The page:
Thousands of miles separate me from Uganda, but little separates me in spirit from the hundreds of thousands of Ugandans who are now in fear of their lives.
For the truth is, if Uganda’s Anti-Homosexuality Bill 2009 were passed in the US or Canada today, I would be awaiting death at this moment. I am what the proposed bill calls a “serial offender.” I would not be the only one. Every practicing homosexual in the nation would face the same fate. Every friend and family member who tried to protect us would risk imprisonment or execution. Anyone defending our right to live could be tried for promoting homosexuality, and could incur the same punishment.
At stake are neither abstract moral principles, nor simply human freedom, but actual human lives. The Anti-Homosexuality Bill 2009 is effectively a mandate for the mass execution of gays and lesbians, and their supporters.
The last few months have seen a widespread apologetic effort to distract from the true implications of the proposed legislation. One common claim is that the death penalty has been dropped from the bill. It is true that Uganda’s Minister of Integrity and Ethics was reported as saying this in December, 2009, but no further evidence has been forthcoming. In January, President Yoweri Museveni denied his government had any responsibility for the contents of the bill. To this day, only one draft remains: the original draft, recommending the death penalty. Nothing has changed.
A second claim is that the laws will exist only to protect the vulnerable – victims of gay rape, for example, especially the “boy child.” This too is alien to the actual content of the bill. While it does address victimization of children, it also makes it clear that serial offenders will be punished with death. Not only do serial offenses include physical acts – including simply “touching” with intent to commit a homosexual act – it also includes those guilty of “related offenses,” such as “promoting” homosexuality, or in the case of someone in authority, failing to report a homosexual within 24 hours.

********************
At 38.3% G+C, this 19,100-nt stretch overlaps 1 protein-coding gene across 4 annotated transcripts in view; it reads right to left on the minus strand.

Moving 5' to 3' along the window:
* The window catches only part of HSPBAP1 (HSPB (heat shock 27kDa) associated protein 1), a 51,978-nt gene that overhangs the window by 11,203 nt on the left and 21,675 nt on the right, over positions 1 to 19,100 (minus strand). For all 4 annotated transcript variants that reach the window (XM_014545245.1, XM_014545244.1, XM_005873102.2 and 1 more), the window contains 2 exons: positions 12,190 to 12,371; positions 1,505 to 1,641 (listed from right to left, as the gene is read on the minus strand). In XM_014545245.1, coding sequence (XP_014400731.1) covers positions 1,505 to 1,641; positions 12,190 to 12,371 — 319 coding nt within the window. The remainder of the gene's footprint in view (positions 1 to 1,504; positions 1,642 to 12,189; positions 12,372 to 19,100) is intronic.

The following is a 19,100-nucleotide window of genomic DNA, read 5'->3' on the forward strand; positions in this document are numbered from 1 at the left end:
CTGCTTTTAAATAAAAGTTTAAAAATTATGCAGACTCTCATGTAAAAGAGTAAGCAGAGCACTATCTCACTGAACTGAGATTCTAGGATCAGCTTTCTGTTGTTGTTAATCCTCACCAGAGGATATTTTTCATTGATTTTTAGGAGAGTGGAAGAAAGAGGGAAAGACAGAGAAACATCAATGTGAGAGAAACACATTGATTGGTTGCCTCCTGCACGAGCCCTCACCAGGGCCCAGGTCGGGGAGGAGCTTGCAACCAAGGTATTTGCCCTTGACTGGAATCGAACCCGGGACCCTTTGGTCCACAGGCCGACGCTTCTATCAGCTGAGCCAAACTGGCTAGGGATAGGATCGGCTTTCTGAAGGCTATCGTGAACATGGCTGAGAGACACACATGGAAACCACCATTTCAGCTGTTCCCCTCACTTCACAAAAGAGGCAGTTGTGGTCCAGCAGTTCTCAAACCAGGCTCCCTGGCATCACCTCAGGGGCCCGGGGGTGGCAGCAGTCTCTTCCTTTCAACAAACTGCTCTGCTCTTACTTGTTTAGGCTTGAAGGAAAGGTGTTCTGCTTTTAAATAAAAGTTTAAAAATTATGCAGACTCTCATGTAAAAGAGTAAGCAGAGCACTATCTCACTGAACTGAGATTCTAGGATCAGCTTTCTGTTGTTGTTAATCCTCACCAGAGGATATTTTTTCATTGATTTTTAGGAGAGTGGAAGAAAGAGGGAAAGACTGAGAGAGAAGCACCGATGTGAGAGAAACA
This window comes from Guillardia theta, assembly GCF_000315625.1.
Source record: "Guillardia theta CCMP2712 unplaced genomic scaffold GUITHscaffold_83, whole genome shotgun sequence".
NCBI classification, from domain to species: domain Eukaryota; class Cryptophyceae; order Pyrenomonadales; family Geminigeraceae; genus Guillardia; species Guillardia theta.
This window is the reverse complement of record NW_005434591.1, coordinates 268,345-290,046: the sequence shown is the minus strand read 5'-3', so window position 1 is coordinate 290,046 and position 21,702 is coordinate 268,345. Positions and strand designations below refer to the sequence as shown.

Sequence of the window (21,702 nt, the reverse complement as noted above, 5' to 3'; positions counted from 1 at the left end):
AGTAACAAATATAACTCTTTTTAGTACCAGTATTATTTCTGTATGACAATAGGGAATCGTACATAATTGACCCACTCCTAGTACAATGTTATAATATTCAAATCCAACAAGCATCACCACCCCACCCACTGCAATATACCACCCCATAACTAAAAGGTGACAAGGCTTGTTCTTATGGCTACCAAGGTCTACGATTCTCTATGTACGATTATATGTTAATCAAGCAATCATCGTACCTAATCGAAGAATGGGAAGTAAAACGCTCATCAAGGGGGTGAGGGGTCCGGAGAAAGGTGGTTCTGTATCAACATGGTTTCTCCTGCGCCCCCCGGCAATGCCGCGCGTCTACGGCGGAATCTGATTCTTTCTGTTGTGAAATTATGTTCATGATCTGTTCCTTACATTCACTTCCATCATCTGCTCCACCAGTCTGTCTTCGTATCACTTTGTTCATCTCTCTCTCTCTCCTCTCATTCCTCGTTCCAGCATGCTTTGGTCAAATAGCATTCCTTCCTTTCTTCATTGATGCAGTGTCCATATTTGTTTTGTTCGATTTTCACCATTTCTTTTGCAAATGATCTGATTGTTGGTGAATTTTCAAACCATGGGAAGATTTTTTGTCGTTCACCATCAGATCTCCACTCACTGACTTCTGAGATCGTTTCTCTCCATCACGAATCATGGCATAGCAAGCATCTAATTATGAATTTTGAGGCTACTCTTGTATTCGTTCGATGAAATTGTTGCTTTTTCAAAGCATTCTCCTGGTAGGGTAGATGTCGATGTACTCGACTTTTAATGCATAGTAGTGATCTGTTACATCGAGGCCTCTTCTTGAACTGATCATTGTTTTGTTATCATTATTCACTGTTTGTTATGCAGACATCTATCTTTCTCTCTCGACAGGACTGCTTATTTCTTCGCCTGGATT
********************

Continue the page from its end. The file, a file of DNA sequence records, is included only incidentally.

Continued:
Everyone of conscience should be open in opposing these brutal laws. Thankfully, the western world has many such people of conscience. They include both the religious and the non-religious, homosexual and heterosexual, conservative and liberal. They recognize this is a basic matter of social justice.
How sad, then –infuriating! – that a writer in the mainstream evangelical publication Christianity Today this month has offered such a lukewarm response to the impending legislation, arguing that “both silence and open condemnation end up violating important missional and human-rights principles.”
What possible human-rights principle is violated by speaking out openly to condemn this brutal assault on human lives? This week, the leader of the worldwide Anglican Church did not hesitate in describing the bill as “repugnant.” In December, evangelical pastor Rick Warren condemned it as “unjust, extreme and unchristian.” Dr Warren Throckmorton, a Christian psychology professor who holds to traditional sexual morality, has spearheaded the movement among Christians to denounce the threat to gays in Uganda.
Frankly, as a gay man, I am scared when I witness the reluctance of some intelligent, civilized, Christian people to speak out against this potential atrocity. Whether they explicitly affirm the proposed Ugandan legislation or simply shut their mouths and let it pass silently, my only thought is: Who will come to my defense when they come for me?
It is not time to waver in speaking out. This is an issue that transcends partisan lines. Regardless of personal politics, religion or sexuality, unequivocal condemnation of Uganda’s ugly, violent and fundamentally inhumane Anti-Homosexuality Bill is the only proper response.